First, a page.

Parents were invited to e-mail the researcher and all subsequent contact was by e-mail, and although participants could phone if they had questions after reading the information about the study, none did so. Interested persons were sent information about the project and a consent form. They returned the consent form by e-mail to the researcher if they wanted to participate. On receipt of the consent form, respondents were registered in the study, assigned a unique identification number, and sent a link to the survey questionnaire.

The theoretical potential population from which our respondents selected themselves consists of parents of approximately 15,000 children in all of Norway, i.e. the total number of children in our target age range during the recruitment period. Only 111 persons contacted the researcher to inquire about the study, and 102 returned the consent forms. Two fathers and 100 mothers, from all regions of Norway, and one expatriate living in Australia, were registered in the study. Two participants, both mothers, did not answer the questionnaire the first time and were lost to follow-up at that point. Of the 100 respondents who answered the first time, 6 did not answer the second time, leaving 94 complete data sets for reliability analysis. There were 45 male and 49 female children.

Procedure

The online questionnaire allowed respondents to answer at their convenience once they had been assigned an ID number for logging in. It was possible to stop if interrupted and complete it later. It takes approximately 15 minutes to complete the first time. The researcher registered the first date on which each participant had completed the questionnaire. One week after the first response, participants were sent a new e-mail with the link to the questionnaire for the second occasion. Those who did not complete the questionnaire within four days were sent one e-mail reminder. If they did not respond to that, no further action was taken. Sixteen respondents were sent a reminder for the first time, of whom 14 responded. Twenty were sent a reminder for the second time, of whom 14 responded. Two respondents were sent a reminder notice both times. At least one week passed between the first and second responses, with most respondents answering for the second time within 10 days of the first and no respondents having more than 14 days between responses.

Statistical analysis

Data from the questionnaire were analyzed for correlation using SPSS 19. Spearman’s r and median values are presented for all scale and frequency variables. Scale and frequency variables were also ranked into quartiles for calculating Cohen’s kappa (Tables 1, 2, 3, 4, 5 and 6). For categorical variables only Cohen’s kappa was calculated (Table 7). The two correlational measures were used to show both similarity in the sum of responses to an item on test and retest, and the proportion of individual respondents whose responses were the same on both occasions [22]. According to Field and Cade et al. large correlation coefficients, defined as 0.5 or greater, indicates that the reliability is high [22,23]. The value of Kappa, identifying the strength of agreement, is according to Masson et al. categorized as follows: <0.20: poor, 0.21- 0.40: fair, 0.41- 0.60: moderate, 0.61- 0.80: good, 0.81- 1.00: very good [24].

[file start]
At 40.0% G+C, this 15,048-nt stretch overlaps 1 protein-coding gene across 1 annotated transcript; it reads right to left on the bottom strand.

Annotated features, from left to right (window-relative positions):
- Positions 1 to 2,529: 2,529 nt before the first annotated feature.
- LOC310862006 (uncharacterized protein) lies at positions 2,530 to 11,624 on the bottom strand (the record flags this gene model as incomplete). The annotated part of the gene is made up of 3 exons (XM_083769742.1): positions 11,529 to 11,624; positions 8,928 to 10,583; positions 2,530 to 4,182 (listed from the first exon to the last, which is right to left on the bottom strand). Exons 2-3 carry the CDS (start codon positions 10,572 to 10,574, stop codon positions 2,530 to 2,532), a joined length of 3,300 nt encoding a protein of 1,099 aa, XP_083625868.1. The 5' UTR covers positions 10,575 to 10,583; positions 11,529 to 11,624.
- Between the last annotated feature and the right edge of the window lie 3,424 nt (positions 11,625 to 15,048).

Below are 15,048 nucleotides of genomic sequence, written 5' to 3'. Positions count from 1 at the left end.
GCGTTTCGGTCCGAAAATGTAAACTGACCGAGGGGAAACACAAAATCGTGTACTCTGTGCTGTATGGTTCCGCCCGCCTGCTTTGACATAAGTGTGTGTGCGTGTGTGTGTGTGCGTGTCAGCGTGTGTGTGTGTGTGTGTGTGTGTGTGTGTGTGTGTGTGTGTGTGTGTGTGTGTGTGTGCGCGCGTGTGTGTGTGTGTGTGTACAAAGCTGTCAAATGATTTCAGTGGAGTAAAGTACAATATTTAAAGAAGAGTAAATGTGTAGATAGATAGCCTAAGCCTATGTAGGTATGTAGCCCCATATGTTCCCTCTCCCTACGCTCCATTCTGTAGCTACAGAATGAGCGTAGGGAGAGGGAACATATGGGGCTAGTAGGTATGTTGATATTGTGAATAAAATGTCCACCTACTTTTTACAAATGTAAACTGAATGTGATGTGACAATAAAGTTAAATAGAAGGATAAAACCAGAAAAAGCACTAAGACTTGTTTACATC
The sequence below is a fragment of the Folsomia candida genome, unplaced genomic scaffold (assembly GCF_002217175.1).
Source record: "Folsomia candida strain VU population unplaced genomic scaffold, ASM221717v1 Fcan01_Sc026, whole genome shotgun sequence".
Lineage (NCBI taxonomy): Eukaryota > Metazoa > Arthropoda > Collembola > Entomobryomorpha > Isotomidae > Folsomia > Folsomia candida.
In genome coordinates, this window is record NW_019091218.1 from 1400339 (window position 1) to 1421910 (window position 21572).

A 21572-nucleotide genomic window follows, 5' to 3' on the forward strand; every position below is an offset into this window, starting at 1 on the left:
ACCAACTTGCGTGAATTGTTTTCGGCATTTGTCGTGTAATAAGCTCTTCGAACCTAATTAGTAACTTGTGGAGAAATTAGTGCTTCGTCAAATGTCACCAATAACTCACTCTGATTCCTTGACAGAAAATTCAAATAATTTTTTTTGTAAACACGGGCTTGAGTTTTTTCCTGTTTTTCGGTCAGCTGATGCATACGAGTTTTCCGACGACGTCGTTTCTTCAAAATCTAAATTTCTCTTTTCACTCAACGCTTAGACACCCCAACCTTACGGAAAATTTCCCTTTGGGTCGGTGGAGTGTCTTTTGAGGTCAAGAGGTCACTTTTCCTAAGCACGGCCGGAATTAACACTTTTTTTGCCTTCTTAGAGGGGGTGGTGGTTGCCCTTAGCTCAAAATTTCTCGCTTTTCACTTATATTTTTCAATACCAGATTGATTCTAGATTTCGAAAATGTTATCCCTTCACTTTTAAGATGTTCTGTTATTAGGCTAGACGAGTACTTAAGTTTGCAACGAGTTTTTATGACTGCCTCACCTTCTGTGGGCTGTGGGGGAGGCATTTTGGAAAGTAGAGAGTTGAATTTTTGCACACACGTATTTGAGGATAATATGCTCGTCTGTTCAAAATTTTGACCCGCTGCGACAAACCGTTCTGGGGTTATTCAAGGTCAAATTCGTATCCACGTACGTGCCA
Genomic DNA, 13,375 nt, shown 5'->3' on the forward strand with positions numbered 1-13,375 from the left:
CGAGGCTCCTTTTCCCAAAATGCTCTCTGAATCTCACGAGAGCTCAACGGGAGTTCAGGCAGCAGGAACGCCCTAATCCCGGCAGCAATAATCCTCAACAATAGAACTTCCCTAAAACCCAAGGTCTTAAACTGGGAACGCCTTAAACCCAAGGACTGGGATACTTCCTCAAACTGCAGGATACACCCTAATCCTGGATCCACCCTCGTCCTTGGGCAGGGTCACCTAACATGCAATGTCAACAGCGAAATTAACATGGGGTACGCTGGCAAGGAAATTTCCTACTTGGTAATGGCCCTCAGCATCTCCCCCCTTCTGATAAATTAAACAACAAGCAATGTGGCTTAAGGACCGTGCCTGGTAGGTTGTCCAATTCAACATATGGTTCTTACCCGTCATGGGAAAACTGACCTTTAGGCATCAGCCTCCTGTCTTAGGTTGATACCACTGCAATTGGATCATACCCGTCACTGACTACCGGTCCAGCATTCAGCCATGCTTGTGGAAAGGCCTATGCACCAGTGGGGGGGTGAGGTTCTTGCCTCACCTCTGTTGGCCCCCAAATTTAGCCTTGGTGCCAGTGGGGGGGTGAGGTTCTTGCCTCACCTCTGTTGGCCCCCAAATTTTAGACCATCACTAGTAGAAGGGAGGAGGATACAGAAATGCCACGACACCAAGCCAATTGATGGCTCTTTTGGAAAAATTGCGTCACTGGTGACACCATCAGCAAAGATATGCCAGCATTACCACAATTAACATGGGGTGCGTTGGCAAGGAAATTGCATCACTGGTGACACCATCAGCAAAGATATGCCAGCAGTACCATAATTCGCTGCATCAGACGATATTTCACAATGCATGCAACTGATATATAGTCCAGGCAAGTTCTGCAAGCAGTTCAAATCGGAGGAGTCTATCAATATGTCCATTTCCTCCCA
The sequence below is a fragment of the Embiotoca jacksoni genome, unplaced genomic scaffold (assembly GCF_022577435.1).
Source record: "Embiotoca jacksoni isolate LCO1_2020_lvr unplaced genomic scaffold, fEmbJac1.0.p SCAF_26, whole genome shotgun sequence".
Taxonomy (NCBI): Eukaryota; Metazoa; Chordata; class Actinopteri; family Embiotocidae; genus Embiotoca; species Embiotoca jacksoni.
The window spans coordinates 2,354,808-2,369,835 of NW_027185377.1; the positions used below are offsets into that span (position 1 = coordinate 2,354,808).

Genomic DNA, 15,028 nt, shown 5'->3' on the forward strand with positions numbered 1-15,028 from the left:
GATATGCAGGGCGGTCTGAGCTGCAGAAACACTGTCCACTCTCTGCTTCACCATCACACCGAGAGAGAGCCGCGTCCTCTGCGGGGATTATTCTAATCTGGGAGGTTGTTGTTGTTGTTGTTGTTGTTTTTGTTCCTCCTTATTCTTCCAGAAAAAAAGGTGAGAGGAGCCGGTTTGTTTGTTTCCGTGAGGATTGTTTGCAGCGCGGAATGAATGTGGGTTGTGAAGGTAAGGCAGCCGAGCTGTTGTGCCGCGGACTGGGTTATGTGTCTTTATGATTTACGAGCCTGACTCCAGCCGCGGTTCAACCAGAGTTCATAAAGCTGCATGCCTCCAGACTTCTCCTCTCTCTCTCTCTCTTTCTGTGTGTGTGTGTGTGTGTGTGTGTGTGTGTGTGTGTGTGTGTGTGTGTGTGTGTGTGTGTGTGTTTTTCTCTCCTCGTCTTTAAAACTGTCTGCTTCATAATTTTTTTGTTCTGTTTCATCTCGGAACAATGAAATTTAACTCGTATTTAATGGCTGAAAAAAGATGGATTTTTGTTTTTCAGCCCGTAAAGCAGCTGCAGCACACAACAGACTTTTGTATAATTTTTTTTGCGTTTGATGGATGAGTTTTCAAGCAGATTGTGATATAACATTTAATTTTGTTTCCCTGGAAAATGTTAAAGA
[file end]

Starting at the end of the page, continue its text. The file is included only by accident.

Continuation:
Table 1

Scale variables: median values reported and correlations coefficients

 

n 1

Median test

Median retest

Spearman’s r

Cohen’s kappa 2

Age at weaning from breast3

54

8.5

9

0.99

0.92

Age at intro of other milk3

80

8

8

0.97

0.83

Age at intro of complementary feeds3

94

5

5

0.91

0.80

Willingness to try new foods4

94

10

10

0.86

0.64

Eats up portion4

94

2

2

0.68

0.58

Read labels own food5

94

2

2

0.82

0.67

Read labels child’s food5

94

3

3

0.83

0.72

1Number responding varied according to applicability of question. 2Scale and frequency variables were ranked into quartile categories for calculating Cohen’s kappa 3Ages reported in weeks up to 7, thereafter in whole months. 4A 10-point Likert scale on which 10 was “very willing” was used from willingness to try new foods. 5Could vary among 4 choices from “never” to “always”. All correlation measures significant at p ≤ 0.001.

Table 2

Meal and meal pattern 1 , median weekly frequencies and correlation coefficients

 

n

Median test

Median retest

Spearman’s r

Cohen’s kappa 2

Breakfast

94

7

7

0.58

0.50

Lunch

94

7

7

0.46

0.32

Afternoon between lunch/dinner

94

5

5

0.81

0.56

Dinner

94

7

7

0.33

0.34

After dinner meal

94

7

7

0.68

0.52

Other meal

94

3

4

0.45

0.30

Breakfast with parent

93

7

7

0.62

0.58

Lunch with parent

90

2

2

0.73

0.57

Dinner with parent

94

2

7

0.57

0.42

After dinner meal with parent

85

2

2

0.59

0.47

Bedtime meal with parent

91

5

5

0.66

0.45

Other meal with parent

86

2

2

0.35

0.26

Meals out (café, restaurant)

85

0

0

0.72

0.69

1A discrepancy between lists of meals taken, and meals taken with parent, was discovered after questionnaire was launched and will be revised in subsequent versions. 2Scale and frequency variables were ranked into quartile categories for calculating Cohen’s kappa. All correlation measures significant at p ≤ 0.001.

Table 3

Beverages, median weekly frequencies and correlation coefficients